TINC Talk with Lasse Andresen of ForgeRock

On Thursday Lasse Andresen, Co-Founder and CTO of ForgeRock visited Innovation House and shared his experiences with our TINC companies. Headquartered in San Francisco, ForgeRock delivers an open source identity stack for “securing anything, anywhere, on any device”. The company was founded in 2010 and is now counting 150 employees, with offices in San Francisco (USA), Vancouver (USA), Bristol (UK), Grenoble (France) and Oslo (Norway). Today they power businesses like Geico, Thomson Reuters, Salesforce  and Norwegian Tax Administration (Skattedirektoratet).

2014-04-03 17.18.10edited

“If you have a global product, GO GLOBAL!”, Mr. Andresen made clear. And the sooner, the better. “We wanted to go fast and global, and I realized we needed funding. Organic growth takes too long time!”

The ForgeRock logo is inspired by Kjerag, a famous Norwegian mountain near the company’s founding headquarters. Lasse encouraged the audience to keep their roots, and good people wherever they are. “Our American competitors fail in Europe. They don´t understand the culture. And investors value that we’re a true global company.”

Regarding funding strategies, the former CTO for Sun Central and Northern Europe had some good advice: “Pick an investor based on your strategy, long or short run. Do you want a quick exit? But don´t fall in love with one investor. Make them all fall in love - I´ve kissed a lot of frogs!”

2014-04-03 18.10.46edited

“Why didn´t you just get funded in Norway?”, the audience asked. Lasse laughed a little, and replied: “Norwegian investors weren´t interested. Because we didn’t do anything with salmon or oil.” When it comes to location of the company, you don´t necessarily have to have all activities in Silicon Valley. “We have looked for places where people like to live, and where there are good universities. But we are still headquartered in San Francisco.”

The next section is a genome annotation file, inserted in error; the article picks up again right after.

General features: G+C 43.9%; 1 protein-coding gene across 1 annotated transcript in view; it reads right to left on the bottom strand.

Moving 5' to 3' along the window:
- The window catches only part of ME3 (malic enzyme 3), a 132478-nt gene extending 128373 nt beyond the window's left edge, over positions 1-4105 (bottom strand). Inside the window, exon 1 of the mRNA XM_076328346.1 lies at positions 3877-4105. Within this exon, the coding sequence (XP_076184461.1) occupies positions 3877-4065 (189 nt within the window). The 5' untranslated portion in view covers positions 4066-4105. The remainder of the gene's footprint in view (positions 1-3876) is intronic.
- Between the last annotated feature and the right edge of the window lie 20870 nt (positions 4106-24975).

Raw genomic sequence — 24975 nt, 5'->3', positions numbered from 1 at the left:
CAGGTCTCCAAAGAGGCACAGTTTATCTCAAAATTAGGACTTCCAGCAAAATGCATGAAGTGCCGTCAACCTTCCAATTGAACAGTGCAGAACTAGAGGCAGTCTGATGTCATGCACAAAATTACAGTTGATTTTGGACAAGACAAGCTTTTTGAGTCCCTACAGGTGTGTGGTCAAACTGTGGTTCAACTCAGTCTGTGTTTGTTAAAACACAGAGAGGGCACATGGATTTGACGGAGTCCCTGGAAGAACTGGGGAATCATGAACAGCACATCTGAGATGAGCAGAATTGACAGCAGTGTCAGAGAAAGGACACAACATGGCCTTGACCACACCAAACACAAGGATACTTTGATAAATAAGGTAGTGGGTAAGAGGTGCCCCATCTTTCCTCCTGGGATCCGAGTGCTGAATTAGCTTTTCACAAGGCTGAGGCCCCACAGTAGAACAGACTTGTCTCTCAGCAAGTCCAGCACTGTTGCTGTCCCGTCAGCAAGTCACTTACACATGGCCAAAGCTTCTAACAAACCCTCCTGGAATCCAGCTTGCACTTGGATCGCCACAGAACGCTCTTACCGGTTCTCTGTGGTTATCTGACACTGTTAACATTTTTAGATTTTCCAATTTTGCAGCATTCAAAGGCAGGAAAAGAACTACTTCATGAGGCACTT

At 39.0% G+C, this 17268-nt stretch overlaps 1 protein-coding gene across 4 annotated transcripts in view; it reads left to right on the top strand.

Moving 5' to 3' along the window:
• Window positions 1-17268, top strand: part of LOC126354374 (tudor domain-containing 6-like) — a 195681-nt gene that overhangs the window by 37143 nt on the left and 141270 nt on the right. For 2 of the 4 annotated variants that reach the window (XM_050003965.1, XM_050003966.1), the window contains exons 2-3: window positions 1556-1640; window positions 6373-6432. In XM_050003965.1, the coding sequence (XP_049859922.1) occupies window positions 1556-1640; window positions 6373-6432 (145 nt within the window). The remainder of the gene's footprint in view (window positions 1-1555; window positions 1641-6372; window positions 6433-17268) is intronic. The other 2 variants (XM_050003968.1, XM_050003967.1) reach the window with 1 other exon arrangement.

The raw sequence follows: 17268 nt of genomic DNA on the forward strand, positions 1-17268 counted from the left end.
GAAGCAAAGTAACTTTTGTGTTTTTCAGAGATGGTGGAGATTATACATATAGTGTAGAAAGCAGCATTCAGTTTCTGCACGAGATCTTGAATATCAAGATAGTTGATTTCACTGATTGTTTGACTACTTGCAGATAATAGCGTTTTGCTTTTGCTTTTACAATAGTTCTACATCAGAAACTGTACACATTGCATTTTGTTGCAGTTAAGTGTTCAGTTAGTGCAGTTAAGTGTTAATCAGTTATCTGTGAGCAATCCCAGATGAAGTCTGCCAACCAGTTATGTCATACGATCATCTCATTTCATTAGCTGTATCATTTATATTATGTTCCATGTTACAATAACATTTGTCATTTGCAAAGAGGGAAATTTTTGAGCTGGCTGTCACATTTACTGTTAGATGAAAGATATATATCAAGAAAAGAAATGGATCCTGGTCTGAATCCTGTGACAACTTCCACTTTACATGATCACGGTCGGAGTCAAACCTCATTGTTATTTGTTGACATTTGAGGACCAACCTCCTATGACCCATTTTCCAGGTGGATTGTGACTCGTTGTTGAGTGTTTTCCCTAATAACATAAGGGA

Games for Learning

Last Friday Tekes hosted an EdTech event called “Games for Learning: Transforming Learning and Assessment with Digital Games” together with Cicero Learning and GlassLab. One of the speakers, Peter Vesterbacka, “Mighty Eagle” from Rovio Entertainment, gave the listeners an exciting recap about how Angry Birds have become what it is today and how they think when they make educational games.

DSC_0402_edit“Making school days longer is to me the worst idea ever”, Vesterbacka stated to a laughing audience. “In Finland we have shorter days, no homework during weekends or holidays, and still we score equal or better than Asia on educational tests. We deliver the same educational level less expensive and less time consuming!”

It is even shown that boys in Finland speak better English than girls. Not because they decided to do so, it happens by mistake because they play more games!

- Do you start with the learning or the fun when you design a game?
- Always start with the fun! There´s no reason that all learning can´t be fun!

Jessica Lindl from GlassLab talked about how crucial the business model is for who you are trying to target. And when developing games, you should follow the 3 E´s:

  • Easy-to-use
  • Effective
  • Engaging

After the speaks and a panel discussion, the participants were able to attend a networking session with a lot of players in the same space.


RSA Networking Lunch in San Francisco February 27

February 27th we hosted a networking lunch in San Francisco for our portfolio companies and -partners attending the RSA Conference 2014 from February 24 to 28.

Robert Rodriguez, Chairman and Founder of SINET, held an inspirational speech to the audience.

“The DNA here in Silicon Valley is a little bit different than other places. They embrace failure and risk. Take Google and Pentagon. Pentagon is very risk averse, because failure is not an option. Google on the other hand, embrace failure, will recover fast. I think someday that Pentagon needs to start moving over here, because of the dynamics in the cyber security. It´s so fast that we have to re-evaluate risk!”, Rodriguez told the participants.


“We´re not making cupcakes. We´re making solutions, technology! Now is a great time for us to be in the space. We´re not lucky, we´re blessed!”

Some of the companies attending were ENCAP Security, Invenia, PromonNorwegian National Security Authority, Appthority, HID, Norway´s Ministry of Local Government and Modernisation, General Catalyst, Norman Shark (Blue Coat)Agency for Public Management and eGovernment (Difi), Silicon Valley Bank, F-Secure, CFEngine and SRI.